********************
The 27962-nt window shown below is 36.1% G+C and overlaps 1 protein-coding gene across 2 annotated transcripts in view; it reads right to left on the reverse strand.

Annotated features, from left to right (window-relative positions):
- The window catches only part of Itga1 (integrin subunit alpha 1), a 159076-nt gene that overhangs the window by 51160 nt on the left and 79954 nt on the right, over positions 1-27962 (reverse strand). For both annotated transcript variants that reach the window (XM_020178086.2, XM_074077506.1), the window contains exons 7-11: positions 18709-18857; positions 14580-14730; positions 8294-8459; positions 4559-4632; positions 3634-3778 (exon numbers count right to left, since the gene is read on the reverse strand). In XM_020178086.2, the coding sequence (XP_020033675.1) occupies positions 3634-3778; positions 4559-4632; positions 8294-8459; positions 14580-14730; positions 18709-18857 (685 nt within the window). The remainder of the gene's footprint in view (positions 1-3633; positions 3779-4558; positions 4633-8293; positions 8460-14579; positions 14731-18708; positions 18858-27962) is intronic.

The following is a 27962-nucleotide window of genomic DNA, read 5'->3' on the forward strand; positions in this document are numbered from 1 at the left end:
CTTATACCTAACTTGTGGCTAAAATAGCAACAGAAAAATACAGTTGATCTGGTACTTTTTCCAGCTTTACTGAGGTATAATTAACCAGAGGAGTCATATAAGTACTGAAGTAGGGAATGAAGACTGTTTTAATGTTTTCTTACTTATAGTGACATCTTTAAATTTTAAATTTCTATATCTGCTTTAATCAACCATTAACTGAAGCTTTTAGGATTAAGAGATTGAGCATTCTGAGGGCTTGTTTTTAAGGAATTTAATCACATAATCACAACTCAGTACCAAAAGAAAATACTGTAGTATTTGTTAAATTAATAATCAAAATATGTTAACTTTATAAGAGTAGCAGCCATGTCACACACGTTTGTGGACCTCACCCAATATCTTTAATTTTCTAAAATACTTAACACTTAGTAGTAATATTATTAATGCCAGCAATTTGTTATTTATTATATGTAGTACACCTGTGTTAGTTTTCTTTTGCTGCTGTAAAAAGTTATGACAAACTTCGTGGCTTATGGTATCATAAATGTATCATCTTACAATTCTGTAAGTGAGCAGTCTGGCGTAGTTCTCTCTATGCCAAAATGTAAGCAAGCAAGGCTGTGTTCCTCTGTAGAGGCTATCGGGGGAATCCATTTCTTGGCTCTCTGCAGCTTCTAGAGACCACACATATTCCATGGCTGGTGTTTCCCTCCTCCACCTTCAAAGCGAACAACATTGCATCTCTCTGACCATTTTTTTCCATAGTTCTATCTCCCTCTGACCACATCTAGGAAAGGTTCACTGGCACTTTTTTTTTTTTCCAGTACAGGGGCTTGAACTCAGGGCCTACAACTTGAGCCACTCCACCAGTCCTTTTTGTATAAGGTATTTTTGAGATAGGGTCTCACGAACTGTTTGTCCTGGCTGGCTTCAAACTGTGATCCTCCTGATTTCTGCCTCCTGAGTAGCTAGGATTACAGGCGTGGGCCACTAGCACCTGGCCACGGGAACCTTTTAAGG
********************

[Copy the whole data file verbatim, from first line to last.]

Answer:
The 27962-nt window shown below is 36.1% G+C and overlaps 1 protein-coding gene across 2 annotated transcripts in view; it reads right to left on the reverse strand.

Annotated features, from left to right (window-relative positions):
- The window catches only part of Itga1 (integrin subunit alpha 1), a 159076-nt gene that overhangs the window by 51160 nt on the left and 79954 nt on the right, over positions 1-27962 (reverse strand). For both annotated transcript variants that reach the window (XM_020178086.2, XM_074077506.1), the window contains exons 7-11: positions 18709-18857; positions 14580-14730; positions 8294-8459; positions 4559-4632; positions 3634-3778 (exon numbers count right to left, since the gene is read on the reverse strand). In XM_020178086.2, the coding sequence (XP_020033675.1) occupies positions 3634-3778; positions 4559-4632; positions 8294-8459; positions 14580-14730; positions 18709-18857 (685 nt within the window). The remainder of the gene's footprint in view (positions 1-3633; positions 3779-4558; positions 4633-8293; positions 8460-14579; positions 14731-18708; positions 18858-27962) is intronic.

The following is a 27962-nucleotide window of genomic DNA, read 5'->3' on the forward strand; positions in this document are numbered from 1 at the left end:
CTTATACCTAACTTGTGGCTAAAATAGCAACAGAAAAATACAGTTGATCTGGTACTTTTTCCAGCTTTACTGAGGTATAATTAACCAGAGGAGTCATATAAGTACTGAAGTAGGGAATGAAGACTGTTTTAATGTTTTCTTACTTATAGTGACATCTTTAAATTTTAAATTTCTATATCTGCTTTAATCAACCATTAACTGAAGCTTTTAGGATTAAGAGATTGAGCATTCTGAGGGCTTGTTTTTAAGGAATTTAATCACATAATCACAACTCAGTACCAAAAGAAAATACTGTAGTATTTGTTAAATTAATAATCAAAATATGTTAACTTTATAAGAGTAGCAGCCATGTCACACACGTTTGTGGACCTCACCCAATATCTTTAATTTTCTAAAATACTTAACACTTAGTAGTAATATTATTAATGCCAGCAATTTGTTATTTATTATATGTAGTACACCTGTGTTAGTTTTCTTTTGCTGCTGTAAAAAGTTATGACAAACTTCGTGGCTTATGGTATCATAAATGTATCATCTTACAATTCTGTAAGTGAGCAGTCTGGCGTAGTTCTCTCTATGCCAAAATGTAAGCAAGCAAGGCTGTGTTCCTCTGTAGAGGCTATCGGGGGAATCCATTTCTTGGCTCTCTGCAGCTTCTAGAGACCACACATATTCCATGGCTGGTGTTTCCCTCCTCCACCTTCAAAGCGAACAACATTGCATCTCTCTGACCATTTTTTTCCATAGTTCTATCTCCCTCTGACCACATCTAGGAAAGGTTCACTGGCACTTTTTTTTTTTTCCAGTACAGGGGCTTGAACTCAGGGCCTACAACTTGAGCCACTCCACCAGTCCTTTTTGTATAAGGTATTTTTGAGATAGGGTCTCACGAACTGTTTGTCCTGGCTGGCTTCAAACTGTGATCCTCCTGATTTCTGCCTCCTGAGTAGCTAGGATTACAGGCGTGGGCCACTAGCACCTGGCCACGGGAACCTTTTAAGG